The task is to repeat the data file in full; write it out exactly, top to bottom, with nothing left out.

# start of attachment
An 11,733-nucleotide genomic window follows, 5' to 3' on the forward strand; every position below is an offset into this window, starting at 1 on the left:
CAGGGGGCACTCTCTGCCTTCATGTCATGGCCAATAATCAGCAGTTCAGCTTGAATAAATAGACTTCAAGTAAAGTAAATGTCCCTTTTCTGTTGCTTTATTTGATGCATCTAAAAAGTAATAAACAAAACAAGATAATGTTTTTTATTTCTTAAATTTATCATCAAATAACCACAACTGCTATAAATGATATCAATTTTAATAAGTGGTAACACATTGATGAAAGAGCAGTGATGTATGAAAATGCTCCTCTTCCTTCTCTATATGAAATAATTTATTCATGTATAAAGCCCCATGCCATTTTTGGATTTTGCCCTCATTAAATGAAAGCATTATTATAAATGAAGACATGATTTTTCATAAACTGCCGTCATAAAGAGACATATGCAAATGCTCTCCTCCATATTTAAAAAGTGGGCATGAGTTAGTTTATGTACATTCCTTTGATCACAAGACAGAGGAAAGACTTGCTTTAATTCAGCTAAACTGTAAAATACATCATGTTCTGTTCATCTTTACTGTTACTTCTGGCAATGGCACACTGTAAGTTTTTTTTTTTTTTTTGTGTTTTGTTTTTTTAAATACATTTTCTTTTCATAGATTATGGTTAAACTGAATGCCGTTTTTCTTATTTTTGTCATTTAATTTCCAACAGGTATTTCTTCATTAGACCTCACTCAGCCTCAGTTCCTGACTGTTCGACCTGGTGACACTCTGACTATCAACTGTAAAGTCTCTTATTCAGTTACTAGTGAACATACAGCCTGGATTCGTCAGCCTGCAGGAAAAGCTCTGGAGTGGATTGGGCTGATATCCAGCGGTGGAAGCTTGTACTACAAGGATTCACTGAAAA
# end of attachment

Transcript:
An 11,733-nucleotide genomic window follows, 5' to 3' on the forward strand; every position below is an offset into this window, starting at 1 on the left:
CAGGGGGCACTCTCTGCCTTCATGTCATGGCCAATAATCAGCAGTTCAGCTTGAATAAATAGACTTCAAGTAAAGTAAATGTCCCTTTTCTGTTGCTTTATTTGATGCATCTAAAAAGTAATAAACAAAACAAGATAATGTTTTTTATTTCTTAAATTTATCATCAAATAACCACAACTGCTATAAATGATATCAATTTTAATAAGTGGTAACACATTGATGAAAGAGCAGTGATGTATGAAAATGCTCCTCTTCCTTCTCTATATGAAATAATTTATTCATGTATAAAGCCCCATGCCATTTTTGGATTTTGCCCTCATTAAATGAAAGCATTATTATAAATGAAGACATGATTTTTCATAAACTGCCGTCATAAAGAGACATATGCAAATGCTCTCCTCCATATTTAAAAAGTGGGCATGAGTTAGTTTATGTACATTCCTTTGATCACAAGACAGAGGAAAGACTTGCTTTAATTCAGCTAAACTGTAAAATACATCATGTTCTGTTCATCTTTACTGTTACTTCTGGCAATGGCACACTGTAAGTTTTTTTTTTTTTTTTGTGTTTTGTTTTTTTAAATACATTTTCTTTTCATAGATTATGGTTAAACTGAATGCCGTTTTTCTTATTTTTGTCATTTAATTTCCAACAGGTATTTCTTCATTAGACCTCACTCAGCCTCAGTTCCTGACTGTTCGACCTGGTGACACTCTGACTATCAACTGTAAAGTCTCTTATTCAGTTACTAGTGAACATACAGCCTGGATTCGTCAGCCTGCAGGAAAAGCTCTGGAGTGGATTGGGCTGATATCCAGCGGTGGAAGCTTGTACTACAAGGATTCACTGAAAA